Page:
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She’s young but ‘old hand’ Botha is gunning for medals
- Updated: July 22, 2014
By Mark Etheridge
Part of the gold medal-winning triples team at the last Commonwealth Games in New Delhi four years ago, Tracy-Lee Botha has moved on.
This time out she’s not playing in the trips but is an integral part of the fours and pairs combinations.
Bowls was a big part of Team South Africa’s medal haul of 33 at the last Games, and will once again hope to be on a roll as part of the campaign here.
Botha, just 25, still young at this highest level of the sport, is in a comfortable frame of mind here.
‘Everything is working well. In Delhi it was a bit of a case of sitting with mixed up emotions with things not entirely in place competition wise.
‘I’ve come a long way in my sport since Delhi and have definitely improved. I lead the trips in Delhi and now I’m third in the fours and leading in the pairs.’
This time round she’ll pair with Colleen Piketh and in the fours she’ll be part of a quartet consisting of Susanna Nel, Susanna Steyn and Esme Steyn.
In the pairs her and Colleen go back some way, having played at Bedfordview Country Club for the past four years and then at international level for the past two years.
‘We know what to expect here,’ she told Road to Rio 2016. ‘Obviously the draw is quite crucial but our biggest opponents will be Australia and Scotland. We start off with the fours and singles and the pairs will be a bit later.’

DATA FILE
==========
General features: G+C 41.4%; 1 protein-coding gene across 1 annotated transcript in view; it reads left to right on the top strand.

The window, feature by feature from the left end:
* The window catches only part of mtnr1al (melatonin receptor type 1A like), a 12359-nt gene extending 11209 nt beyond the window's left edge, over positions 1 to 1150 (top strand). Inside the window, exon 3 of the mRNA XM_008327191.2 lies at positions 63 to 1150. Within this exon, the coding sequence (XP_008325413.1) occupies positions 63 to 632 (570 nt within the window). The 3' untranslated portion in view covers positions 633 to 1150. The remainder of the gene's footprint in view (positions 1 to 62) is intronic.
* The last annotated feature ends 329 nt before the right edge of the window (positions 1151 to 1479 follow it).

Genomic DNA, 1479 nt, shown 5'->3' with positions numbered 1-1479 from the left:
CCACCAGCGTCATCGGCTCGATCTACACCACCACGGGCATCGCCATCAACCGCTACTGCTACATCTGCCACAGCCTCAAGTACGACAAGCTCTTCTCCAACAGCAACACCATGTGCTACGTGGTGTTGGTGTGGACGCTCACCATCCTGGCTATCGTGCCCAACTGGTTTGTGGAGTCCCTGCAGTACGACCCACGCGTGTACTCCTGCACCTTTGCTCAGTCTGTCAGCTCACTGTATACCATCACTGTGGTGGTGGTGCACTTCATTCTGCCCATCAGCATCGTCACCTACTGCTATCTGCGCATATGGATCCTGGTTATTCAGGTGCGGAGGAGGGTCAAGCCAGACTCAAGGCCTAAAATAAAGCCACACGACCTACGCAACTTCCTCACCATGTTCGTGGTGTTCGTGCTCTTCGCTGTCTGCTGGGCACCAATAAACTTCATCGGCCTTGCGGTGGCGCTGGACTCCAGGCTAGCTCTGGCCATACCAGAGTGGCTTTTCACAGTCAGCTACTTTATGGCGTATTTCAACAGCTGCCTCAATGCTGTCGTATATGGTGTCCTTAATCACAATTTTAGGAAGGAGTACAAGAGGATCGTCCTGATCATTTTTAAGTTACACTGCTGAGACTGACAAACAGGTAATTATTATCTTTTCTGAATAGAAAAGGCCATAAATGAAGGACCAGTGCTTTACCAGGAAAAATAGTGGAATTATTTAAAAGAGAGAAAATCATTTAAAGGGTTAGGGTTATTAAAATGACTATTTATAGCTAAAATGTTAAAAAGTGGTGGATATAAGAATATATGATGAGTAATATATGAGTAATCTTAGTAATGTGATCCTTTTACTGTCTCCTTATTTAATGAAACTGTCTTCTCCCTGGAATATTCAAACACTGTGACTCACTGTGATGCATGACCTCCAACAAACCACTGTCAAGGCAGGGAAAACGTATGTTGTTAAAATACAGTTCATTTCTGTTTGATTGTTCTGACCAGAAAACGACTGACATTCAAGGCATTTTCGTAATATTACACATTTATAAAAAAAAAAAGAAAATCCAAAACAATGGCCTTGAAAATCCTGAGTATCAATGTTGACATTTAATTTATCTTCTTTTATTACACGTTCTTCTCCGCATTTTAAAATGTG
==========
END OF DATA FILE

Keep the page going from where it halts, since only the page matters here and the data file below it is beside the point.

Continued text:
Only the first two countries in each pool go through but in the pairs it should be an easier route as they take on Norfolk Islands, then have a bye and then take on Samoa and Scotland.
The fours will be a tougher task altogether as they take on Norfolk Islands again, Canada and England.
‘We’re coming off winter greens in South Africa right now where the speed is around 16 seconds and they say that the Kelvingrove greens are running around 10-11 seconds. Personally I’d prefer around 12-13 seconds.
‘However, of the southern hemisphere sides I’d say our style will be easier to adapt to these greens but then New Zealand and Australia have both been playing here a week before us which makes a big difference.’
Drawn about her expectations for the Games, she was candid: ‘I’d be happy to take two medals home… preferably gold.’
Let’s hope it’s all systems gold for the young woman standing out head and shoulders in a game often described as ‘old man’s marbles.’